Feather Pecking among Chickens
It is fair to say that it isn't always love, harmony and affection in the chicken coop - here we hope to help you identify and cure any chicken coop scuffles.
To some people, chickens are just those brown feathered things that lay the eggs you keep in the fridge. To others (the special, initiated, fans of chickens) they are a constant source of enjoyment and as much a member of the family as any other pet.
However, whatever your view on chickens, they have become embedded in the very lexicon of our language. If you are in a small space you feel 'cooped up'. Perhaps your 'chickens will be coming home to roost' because you have 'chickened out' and are now 'running around like a headless chicken'.
Possibly the most pervading phrase though has to be 'the pecking order'. From the Houses of Parliament to Poultry Houses there are pecking orders, however, only in the latter case does any literal pecking occur (well ... ...)
Identifying Feather Pecking
Chickens will always peck at each other a little bit, this is almost an essential part of establishing a 'pecking order', or hierarchy, amongst the flock. So the 'top hen' will peck at others and the lowest bird in the order will be pecked most.
Most of the time this isn't a real problem and you'll probably find that the bird at the bottom of the social order will merely high-tail it away if it gets fed up and no real damage is done. However, if your hens are kept in an enclosed run, simply running away might not be an option.
Feather pecking is, as the name suggests, when one hen starts pecking at another's feathers and pulls them out causing distress to the birds and, in some cases, drawing blood from a wound.
Open wounds can lead to cannibalism. This is not to be confused with an over-amorous cockerel who can often pull feathers out of a hen's back and neck while trying to gain a perch or when feathers fall out during the annual moult.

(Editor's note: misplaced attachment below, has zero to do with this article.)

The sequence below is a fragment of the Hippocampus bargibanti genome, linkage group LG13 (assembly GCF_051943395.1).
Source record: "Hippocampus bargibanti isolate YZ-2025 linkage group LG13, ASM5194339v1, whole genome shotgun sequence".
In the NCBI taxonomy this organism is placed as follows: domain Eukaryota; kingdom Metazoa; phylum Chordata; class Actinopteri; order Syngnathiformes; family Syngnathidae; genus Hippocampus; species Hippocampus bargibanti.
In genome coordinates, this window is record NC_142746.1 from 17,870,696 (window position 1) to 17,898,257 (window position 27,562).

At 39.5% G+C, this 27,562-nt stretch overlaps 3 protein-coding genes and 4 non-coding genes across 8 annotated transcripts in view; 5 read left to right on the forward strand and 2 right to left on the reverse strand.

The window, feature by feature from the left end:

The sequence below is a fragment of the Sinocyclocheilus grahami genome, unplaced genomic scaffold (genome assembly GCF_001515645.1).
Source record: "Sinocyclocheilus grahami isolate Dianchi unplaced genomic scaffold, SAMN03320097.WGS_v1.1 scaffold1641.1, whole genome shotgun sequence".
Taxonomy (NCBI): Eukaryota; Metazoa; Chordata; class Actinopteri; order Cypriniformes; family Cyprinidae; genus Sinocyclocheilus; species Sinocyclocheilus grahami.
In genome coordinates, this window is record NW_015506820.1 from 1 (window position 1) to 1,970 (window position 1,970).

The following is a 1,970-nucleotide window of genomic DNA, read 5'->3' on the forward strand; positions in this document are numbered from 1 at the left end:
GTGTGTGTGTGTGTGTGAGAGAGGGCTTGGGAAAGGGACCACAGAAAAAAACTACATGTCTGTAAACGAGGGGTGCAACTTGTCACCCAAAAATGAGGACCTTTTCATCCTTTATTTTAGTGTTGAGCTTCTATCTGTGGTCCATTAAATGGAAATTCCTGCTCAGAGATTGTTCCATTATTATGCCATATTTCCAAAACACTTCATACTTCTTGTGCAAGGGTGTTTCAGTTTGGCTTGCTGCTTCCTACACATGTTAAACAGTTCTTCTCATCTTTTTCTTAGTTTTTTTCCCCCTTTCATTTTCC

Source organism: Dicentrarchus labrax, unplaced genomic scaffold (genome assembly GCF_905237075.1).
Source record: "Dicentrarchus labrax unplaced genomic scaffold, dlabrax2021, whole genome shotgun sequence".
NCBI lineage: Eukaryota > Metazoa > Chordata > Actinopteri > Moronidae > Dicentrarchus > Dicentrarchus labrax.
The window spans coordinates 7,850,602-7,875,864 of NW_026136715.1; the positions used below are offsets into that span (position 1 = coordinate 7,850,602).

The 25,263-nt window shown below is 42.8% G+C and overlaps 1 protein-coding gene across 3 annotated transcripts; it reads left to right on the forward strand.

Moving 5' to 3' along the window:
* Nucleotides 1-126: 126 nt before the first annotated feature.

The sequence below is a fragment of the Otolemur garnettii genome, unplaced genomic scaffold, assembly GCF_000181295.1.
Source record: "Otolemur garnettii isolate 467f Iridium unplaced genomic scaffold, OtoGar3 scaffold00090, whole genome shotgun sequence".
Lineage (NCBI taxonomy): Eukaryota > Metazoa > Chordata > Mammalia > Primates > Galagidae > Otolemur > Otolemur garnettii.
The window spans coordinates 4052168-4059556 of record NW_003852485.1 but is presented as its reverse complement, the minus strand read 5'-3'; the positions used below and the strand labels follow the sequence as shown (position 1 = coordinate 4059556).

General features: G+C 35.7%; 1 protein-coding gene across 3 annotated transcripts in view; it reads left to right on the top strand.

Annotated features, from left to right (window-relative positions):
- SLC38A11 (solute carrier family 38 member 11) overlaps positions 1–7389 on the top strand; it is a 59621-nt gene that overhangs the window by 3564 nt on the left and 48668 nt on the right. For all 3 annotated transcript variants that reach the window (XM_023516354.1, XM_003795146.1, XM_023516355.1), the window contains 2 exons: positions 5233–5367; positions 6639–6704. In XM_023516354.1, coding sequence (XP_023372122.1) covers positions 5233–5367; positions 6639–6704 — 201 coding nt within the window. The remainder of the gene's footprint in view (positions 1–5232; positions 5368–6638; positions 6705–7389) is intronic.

Pecking often occurs around the hen's vent, tail or head. A good indication that this is occurring is not only bald patches on the birds but the sign of half-eaten feathers around the coop. Anti-Pecking Sprays are the most popular answer to this problem.
Chickens are attracted to the colour red (one reason why so many poultry feeders and drinkers are red) so the comb, wattle and the vent - which is often reddened after laying an egg - draws the attention of other hens.
Chickens are attracted to blood, the colour and smell (they are after all essentially mini dinosaurs). Therefore, if wounds are left untreated, it will only attract them more.
Preventing Boredom among Chickens
This is number one on the list.
If your hens have to be kept in an enclosed space (for their safety or your sanity) then perhaps this is the easiest to solve.
Convention says that a hen needs 3 sq. ft. of outdoor space when permanently enclosed in a run.
You might find giving your birds that little extra bit of space, if possible, will solve the problem.
Equally, like all living things, chickens like to feel the sun on their backs (but they will still need shade options too).
If you have them tucked away in a dark and dingy corner of the garden, can you move them so that they can enjoy more daylight? If neither of these is an option for you, giving the birds something to occupy themselves is one way to cure boredom.
Hanging Boredom Buster Chicken Treats or perhaps a few fresh greens hung around the run will help keep your hens distracted and busy.
Do your hens have a nice friable surface to scratch around in during the day to look for bugs and worms e.g. Hardwood Woodchip?
Can you give them some stimulation, like perches in their run perhaps, an activity centre, or old tree branches to stand on?
Stressed Chickens leading to Feather Pecking
Stress is also sometimes a reason for aggressive feather pecking.
A chicken coop that is too hot in summer will stress the birds, try to increase the ventilation to cure this problem.
If you have too many hens in one hen house or poultry run, the lack of space will stress them. Can you reduce the overcrowding?
As a guide, a hen should be allowed 1 to 2 sq ft in their house with 7in-8in of perch space to roost on.
When laying an egg especially, chickens like the area to be cosy, dark and quiet. Excessive or glaring lights will only stress them and reduce egg-laying. A chicken coop should have at least one nest space per 4 to 5 birds.
Anti-Feather Pecking Sprays can help to break a feather pecking habit but it is trial and error until you find one that works best. The spray is applied to the victim bird, it creates a foul taste in the perpetrator's mouth, helping to deter them from pecking.
Some pecking sprays are clear liquids and contain antiseptics, whilst others are brown and based on Stockholm Tar which is an old traditional method to stop pecking or biting.
You may find one type will work with your flock whilst another may not so you may need some trial and error to find the right one.